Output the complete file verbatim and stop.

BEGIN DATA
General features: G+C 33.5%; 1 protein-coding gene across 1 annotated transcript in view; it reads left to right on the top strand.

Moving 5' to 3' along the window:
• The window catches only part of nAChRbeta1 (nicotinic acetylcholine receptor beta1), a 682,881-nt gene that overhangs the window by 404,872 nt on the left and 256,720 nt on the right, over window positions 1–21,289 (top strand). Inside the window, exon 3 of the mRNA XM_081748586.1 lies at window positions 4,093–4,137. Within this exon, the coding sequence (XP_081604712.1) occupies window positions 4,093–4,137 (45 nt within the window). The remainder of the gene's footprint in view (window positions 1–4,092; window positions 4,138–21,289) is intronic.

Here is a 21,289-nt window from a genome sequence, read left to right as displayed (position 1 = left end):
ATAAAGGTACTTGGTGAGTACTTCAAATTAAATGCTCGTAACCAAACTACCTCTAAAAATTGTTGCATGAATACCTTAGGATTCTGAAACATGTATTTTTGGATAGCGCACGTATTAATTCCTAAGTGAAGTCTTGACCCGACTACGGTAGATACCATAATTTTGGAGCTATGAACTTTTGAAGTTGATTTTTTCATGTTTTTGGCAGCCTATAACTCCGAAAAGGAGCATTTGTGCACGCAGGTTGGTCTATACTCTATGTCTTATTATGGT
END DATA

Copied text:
General features: G+C 33.5%; 1 protein-coding gene across 1 annotated transcript in view; it reads left to right on the top strand.

Moving 5' to 3' along the window:
• The window catches only part of nAChRbeta1 (nicotinic acetylcholine receptor beta1), a 682,881-nt gene that overhangs the window by 404,872 nt on the left and 256,720 nt on the right, over window positions 1–21,289 (top strand). Inside the window, exon 3 of the mRNA XM_081748586.1 lies at window positions 4,093–4,137. Within this exon, the coding sequence (XP_081604712.1) occupies window positions 4,093–4,137 (45 nt within the window). The remainder of the gene's footprint in view (window positions 1–4,092; window positions 4,138–21,289) is intronic.

Here is a 21,289-nt window from a genome sequence, read left to right as displayed (position 1 = left end):
ATAAAGGTACTTGGTGAGTACTTCAAATTAAATGCTCGTAACCAAACTACCTCTAAAAATTGTTGCATGAATACCTTAGGATTCTGAAACATGTATTTTTGGATAGCGCACGTATTAATTCCTAAGTGAAGTCTTGACCCGACTACGGTAGATACCATAATTTTGGAGCTATGAACTTTTGAAGTTGATTTTTTCATGTTTTTGGCAGCCTATAACTCCGAAAAGGAGCATTTGTGCACGCAGGTTGGTCTATACTCTATGTCTTATTATGGT